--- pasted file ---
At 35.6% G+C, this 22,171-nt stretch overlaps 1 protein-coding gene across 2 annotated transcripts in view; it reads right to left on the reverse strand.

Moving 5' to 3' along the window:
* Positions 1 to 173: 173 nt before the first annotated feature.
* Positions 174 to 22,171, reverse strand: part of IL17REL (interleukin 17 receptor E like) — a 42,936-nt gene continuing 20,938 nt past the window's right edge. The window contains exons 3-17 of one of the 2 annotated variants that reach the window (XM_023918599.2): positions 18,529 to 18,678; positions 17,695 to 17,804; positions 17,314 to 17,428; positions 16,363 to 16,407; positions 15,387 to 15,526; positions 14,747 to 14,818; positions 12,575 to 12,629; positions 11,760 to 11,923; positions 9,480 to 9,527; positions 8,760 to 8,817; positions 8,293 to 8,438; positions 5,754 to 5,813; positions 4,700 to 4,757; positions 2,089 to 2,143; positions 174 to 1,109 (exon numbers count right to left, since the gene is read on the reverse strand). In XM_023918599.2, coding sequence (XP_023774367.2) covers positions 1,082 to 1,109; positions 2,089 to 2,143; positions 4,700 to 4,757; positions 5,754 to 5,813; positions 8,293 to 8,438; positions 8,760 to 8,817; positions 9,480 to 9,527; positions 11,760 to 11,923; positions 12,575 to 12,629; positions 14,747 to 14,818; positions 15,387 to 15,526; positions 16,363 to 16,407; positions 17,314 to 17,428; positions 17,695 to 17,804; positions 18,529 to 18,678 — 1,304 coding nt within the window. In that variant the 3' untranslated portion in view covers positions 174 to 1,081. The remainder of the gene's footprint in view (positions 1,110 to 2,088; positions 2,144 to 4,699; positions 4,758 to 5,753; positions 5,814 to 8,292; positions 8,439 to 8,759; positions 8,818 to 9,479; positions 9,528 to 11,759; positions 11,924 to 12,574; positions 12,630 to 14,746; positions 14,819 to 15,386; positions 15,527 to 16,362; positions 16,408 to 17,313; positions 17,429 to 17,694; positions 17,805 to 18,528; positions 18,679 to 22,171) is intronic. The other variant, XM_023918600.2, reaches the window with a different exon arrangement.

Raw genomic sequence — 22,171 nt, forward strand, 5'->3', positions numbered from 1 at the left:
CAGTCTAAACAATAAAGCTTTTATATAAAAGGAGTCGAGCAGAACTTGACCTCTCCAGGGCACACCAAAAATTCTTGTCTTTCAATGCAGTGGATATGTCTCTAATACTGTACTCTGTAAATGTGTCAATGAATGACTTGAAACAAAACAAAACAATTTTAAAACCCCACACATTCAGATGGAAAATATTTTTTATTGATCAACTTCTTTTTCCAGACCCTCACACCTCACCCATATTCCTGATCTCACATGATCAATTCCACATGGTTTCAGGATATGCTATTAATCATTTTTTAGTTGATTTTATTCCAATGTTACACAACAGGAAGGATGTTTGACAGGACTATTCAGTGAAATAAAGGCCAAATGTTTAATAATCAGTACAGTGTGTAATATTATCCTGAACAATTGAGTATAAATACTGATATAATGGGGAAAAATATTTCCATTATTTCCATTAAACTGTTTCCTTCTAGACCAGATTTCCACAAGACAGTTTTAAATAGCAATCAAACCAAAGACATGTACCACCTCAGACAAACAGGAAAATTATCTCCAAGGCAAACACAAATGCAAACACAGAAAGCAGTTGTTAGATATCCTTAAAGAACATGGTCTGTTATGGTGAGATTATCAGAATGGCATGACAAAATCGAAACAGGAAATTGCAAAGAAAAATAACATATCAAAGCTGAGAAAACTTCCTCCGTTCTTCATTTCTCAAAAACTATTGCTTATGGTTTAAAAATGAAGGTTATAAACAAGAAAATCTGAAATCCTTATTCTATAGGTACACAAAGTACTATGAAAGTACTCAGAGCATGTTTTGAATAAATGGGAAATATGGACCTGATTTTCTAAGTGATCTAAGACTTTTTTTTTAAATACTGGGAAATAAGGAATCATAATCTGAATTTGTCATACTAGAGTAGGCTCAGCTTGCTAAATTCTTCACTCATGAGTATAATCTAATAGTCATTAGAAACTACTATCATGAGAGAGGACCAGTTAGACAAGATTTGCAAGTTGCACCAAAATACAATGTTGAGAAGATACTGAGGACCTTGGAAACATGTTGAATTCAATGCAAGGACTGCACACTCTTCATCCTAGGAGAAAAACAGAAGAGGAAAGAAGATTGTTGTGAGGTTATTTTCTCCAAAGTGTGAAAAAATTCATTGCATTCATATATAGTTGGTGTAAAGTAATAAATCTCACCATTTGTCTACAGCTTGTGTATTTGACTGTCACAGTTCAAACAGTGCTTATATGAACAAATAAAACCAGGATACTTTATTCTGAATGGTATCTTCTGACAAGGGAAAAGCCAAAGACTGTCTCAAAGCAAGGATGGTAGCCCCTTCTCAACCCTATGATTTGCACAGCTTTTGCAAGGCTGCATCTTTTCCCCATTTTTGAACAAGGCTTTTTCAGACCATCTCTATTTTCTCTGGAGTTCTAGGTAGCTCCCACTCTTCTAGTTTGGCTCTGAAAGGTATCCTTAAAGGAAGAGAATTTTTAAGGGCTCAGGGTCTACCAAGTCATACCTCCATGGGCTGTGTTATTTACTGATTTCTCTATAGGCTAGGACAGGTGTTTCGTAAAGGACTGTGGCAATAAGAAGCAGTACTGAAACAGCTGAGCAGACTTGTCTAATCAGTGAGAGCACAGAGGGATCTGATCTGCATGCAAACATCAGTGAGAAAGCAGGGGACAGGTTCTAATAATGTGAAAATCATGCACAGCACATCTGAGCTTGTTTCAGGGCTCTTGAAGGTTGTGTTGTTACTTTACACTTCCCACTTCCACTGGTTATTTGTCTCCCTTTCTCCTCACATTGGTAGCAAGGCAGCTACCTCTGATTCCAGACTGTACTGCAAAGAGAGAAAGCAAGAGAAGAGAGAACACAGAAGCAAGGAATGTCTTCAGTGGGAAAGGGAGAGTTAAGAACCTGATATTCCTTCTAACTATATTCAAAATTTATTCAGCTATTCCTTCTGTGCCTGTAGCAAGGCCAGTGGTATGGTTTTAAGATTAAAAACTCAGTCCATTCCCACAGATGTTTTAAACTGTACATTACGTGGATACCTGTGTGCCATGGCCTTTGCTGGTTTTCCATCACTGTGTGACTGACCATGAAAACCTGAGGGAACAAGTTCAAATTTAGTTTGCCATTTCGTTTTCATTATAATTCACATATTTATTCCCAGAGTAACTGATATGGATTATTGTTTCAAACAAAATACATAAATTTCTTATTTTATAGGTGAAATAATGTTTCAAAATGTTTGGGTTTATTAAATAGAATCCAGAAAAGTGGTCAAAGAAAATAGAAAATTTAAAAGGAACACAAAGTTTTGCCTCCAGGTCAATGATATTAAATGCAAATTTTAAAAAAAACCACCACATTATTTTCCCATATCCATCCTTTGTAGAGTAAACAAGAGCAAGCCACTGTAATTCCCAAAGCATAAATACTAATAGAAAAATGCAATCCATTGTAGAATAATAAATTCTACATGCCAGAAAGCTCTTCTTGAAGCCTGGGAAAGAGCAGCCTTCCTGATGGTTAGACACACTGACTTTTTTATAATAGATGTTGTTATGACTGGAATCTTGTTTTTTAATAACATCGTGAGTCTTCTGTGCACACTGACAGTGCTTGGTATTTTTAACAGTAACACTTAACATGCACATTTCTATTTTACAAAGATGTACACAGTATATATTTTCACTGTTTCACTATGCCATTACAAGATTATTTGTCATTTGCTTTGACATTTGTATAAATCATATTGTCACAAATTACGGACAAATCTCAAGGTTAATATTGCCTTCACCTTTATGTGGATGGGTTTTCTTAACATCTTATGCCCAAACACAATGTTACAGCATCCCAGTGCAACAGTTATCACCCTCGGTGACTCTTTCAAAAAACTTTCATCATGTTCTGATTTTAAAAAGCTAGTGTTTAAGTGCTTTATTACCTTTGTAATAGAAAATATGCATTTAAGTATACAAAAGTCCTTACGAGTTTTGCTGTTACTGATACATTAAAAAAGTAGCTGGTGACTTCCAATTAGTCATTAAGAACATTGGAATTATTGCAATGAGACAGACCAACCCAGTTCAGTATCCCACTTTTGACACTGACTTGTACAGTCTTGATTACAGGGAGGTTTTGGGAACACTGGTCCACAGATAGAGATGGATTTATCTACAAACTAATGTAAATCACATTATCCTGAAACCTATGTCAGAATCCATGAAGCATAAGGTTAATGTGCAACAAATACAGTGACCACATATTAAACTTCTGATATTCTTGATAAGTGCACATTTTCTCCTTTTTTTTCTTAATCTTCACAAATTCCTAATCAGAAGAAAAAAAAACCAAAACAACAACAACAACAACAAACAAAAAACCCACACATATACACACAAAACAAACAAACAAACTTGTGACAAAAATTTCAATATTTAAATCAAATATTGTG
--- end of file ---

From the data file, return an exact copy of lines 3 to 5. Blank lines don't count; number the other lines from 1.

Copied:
* Positions 1 to 173: 173 nt before the first annotated feature.
* Positions 174 to 22,171, reverse strand: part of IL17REL (interleukin 17 receptor E like) — a 42,936-nt gene continuing 20,938 nt past the window's right edge. The window contains exons 3-17 of one of the 2 annotated variants that reach the window (XM_023918599.2): positions 18,529 to 18,678; positions 17,695 to 17,804; positions 17,314 to 17,428; positions 16,363 to 16,407; positions 15,387 to 15,526; positions 14,747 to 14,818; positions 12,575 to 12,629; positions 11,760 to 11,923; positions 9,480 to 9,527; positions 8,760 to 8,817; positions 8,293 to 8,438; positions 5,754 to 5,813; positions 4,700 to 4,757; positions 2,089 to 2,143; positions 174 to 1,109 (exon numbers count right to left, since the gene is read on the reverse strand). In XM_023918599.2, coding sequence (XP_023774367.2) covers positions 1,082 to 1,109; positions 2,089 to 2,143; positions 4,700 to 4,757; positions 5,754 to 5,813; positions 8,293 to 8,438; positions 8,760 to 8,817; positions 9,480 to 9,527; positions 11,760 to 11,923; positions 12,575 to 12,629; positions 14,747 to 14,818; positions 15,387 to 15,526; positions 16,363 to 16,407; positions 17,314 to 17,428; positions 17,695 to 17,804; positions 18,529 to 18,678 — 1,304 coding nt within the window. In that variant the 3' untranslated portion in view covers positions 174 to 1,081. The remainder of the gene's footprint in view (positions 1,110 to 2,088; positions 2,144 to 4,699; positions 4,758 to 5,753; positions 5,814 to 8,292; positions 8,439 to 8,759; positions 8,818 to 9,479; positions 9,528 to 11,759; positions 11,924 to 12,574; positions 12,630 to 14,746; positions 14,819 to 15,386; positions 15,527 to 16,362; positions 16,408 to 17,313; positions 17,429 to 17,694; positions 17,805 to 18,528; positions 18,679 to 22,171) is intronic. The other variant, XM_023918600.2, reaches the window with a different exon arrangement.

Raw genomic sequence — 22,171 nt, forward strand, 5'->3', positions numbered from 1 at the left: